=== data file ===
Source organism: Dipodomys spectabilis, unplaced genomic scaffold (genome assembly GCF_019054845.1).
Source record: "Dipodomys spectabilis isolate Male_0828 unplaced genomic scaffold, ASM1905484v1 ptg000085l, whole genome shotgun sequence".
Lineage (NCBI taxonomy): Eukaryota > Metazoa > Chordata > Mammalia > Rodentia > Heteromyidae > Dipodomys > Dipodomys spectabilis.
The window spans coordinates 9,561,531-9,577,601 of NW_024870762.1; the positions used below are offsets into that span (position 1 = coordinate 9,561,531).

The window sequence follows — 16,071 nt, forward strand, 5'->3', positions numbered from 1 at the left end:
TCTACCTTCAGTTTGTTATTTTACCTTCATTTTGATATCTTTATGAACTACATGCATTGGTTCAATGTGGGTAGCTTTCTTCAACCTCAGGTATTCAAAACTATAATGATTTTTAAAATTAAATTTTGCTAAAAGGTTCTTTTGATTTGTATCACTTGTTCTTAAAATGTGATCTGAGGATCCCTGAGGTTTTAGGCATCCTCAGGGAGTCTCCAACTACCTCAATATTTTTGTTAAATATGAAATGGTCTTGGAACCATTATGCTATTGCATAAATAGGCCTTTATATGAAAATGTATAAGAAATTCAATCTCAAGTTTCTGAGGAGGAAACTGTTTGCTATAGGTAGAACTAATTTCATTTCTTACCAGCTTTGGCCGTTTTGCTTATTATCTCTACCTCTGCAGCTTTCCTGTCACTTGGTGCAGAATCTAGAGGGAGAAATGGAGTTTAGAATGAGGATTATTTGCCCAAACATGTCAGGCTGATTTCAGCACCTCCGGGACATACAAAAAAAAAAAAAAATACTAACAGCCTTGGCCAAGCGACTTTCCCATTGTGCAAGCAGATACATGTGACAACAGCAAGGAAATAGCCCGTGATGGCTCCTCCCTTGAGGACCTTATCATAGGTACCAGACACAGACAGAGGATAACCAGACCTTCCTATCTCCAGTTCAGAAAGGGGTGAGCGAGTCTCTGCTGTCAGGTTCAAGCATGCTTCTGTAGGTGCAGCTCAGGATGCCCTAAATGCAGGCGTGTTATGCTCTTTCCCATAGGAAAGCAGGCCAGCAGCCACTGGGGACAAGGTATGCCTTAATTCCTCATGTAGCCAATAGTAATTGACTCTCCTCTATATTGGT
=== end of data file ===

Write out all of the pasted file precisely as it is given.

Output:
Source organism: Dipodomys spectabilis, unplaced genomic scaffold (genome assembly GCF_019054845.1).
Source record: "Dipodomys spectabilis isolate Male_0828 unplaced genomic scaffold, ASM1905484v1 ptg000085l, whole genome shotgun sequence".
Lineage (NCBI taxonomy): Eukaryota > Metazoa > Chordata > Mammalia > Rodentia > Heteromyidae > Dipodomys > Dipodomys spectabilis.
The window spans coordinates 9,561,531-9,577,601 of NW_024870762.1; the positions used below are offsets into that span (position 1 = coordinate 9,561,531).

The window sequence follows — 16,071 nt, forward strand, 5'->3', positions numbered from 1 at the left end:
TCTACCTTCAGTTTGTTATTTTACCTTCATTTTGATATCTTTATGAACTACATGCATTGGTTCAATGTGGGTAGCTTTCTTCAACCTCAGGTATTCAAAACTATAATGATTTTTAAAATTAAATTTTGCTAAAAGGTTCTTTTGATTTGTATCACTTGTTCTTAAAATGTGATCTGAGGATCCCTGAGGTTTTAGGCATCCTCAGGGAGTCTCCAACTACCTCAATATTTTTGTTAAATATGAAATGGTCTTGGAACCATTATGCTATTGCATAAATAGGCCTTTATATGAAAATGTATAAGAAATTCAATCTCAAGTTTCTGAGGAGGAAACTGTTTGCTATAGGTAGAACTAATTTCATTTCTTACCAGCTTTGGCCGTTTTGCTTATTATCTCTACCTCTGCAGCTTTCCTGTCACTTGGTGCAGAATCTAGAGGGAGAAATGGAGTTTAGAATGAGGATTATTTGCCCAAACATGTCAGGCTGATTTCAGCACCTCCGGGACATACAAAAAAAAAAAAAAATACTAACAGCCTTGGCCAAGCGACTTTCCCATTGTGCAAGCAGATACATGTGACAACAGCAAGGAAATAGCCCGTGATGGCTCCTCCCTTGAGGACCTTATCATAGGTACCAGACACAGACAGAGGATAACCAGACCTTCCTATCTCCAGTTCAGAAAGGGGTGAGCGAGTCTCTGCTGTCAGGTTCAAGCATGCTTCTGTAGGTGCAGCTCAGGATGCCCTAAATGCAGGCGTGTTATGCTCTTTCCCATAGGAAAGCAGGCCAGCAGCCACTGGGGACAAGGTATGCCTTAATTCCTCATGTAGCCAATAGTAATTGACTCTCCTCTATATTGGT